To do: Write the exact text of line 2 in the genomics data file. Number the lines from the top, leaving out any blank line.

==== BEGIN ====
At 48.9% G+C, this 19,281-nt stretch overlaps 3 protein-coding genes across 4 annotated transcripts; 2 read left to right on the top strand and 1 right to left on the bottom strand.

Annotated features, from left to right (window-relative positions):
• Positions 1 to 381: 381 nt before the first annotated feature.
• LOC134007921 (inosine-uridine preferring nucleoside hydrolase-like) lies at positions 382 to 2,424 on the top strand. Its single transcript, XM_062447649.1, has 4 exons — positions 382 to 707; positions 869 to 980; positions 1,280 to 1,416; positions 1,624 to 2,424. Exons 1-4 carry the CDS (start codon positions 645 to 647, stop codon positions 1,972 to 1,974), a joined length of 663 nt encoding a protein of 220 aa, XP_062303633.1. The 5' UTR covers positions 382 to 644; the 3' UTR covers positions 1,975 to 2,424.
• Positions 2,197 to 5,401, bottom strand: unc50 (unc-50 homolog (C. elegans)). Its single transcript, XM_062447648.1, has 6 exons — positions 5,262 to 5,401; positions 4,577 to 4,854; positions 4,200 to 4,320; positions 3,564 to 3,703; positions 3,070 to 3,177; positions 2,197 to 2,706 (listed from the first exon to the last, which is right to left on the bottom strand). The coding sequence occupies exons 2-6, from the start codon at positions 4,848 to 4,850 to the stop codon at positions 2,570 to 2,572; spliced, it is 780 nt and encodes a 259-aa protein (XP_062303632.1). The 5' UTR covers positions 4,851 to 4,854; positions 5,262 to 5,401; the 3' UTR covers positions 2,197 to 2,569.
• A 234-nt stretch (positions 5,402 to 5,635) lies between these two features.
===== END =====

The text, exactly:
Annotated features, from left to right (window-relative positions):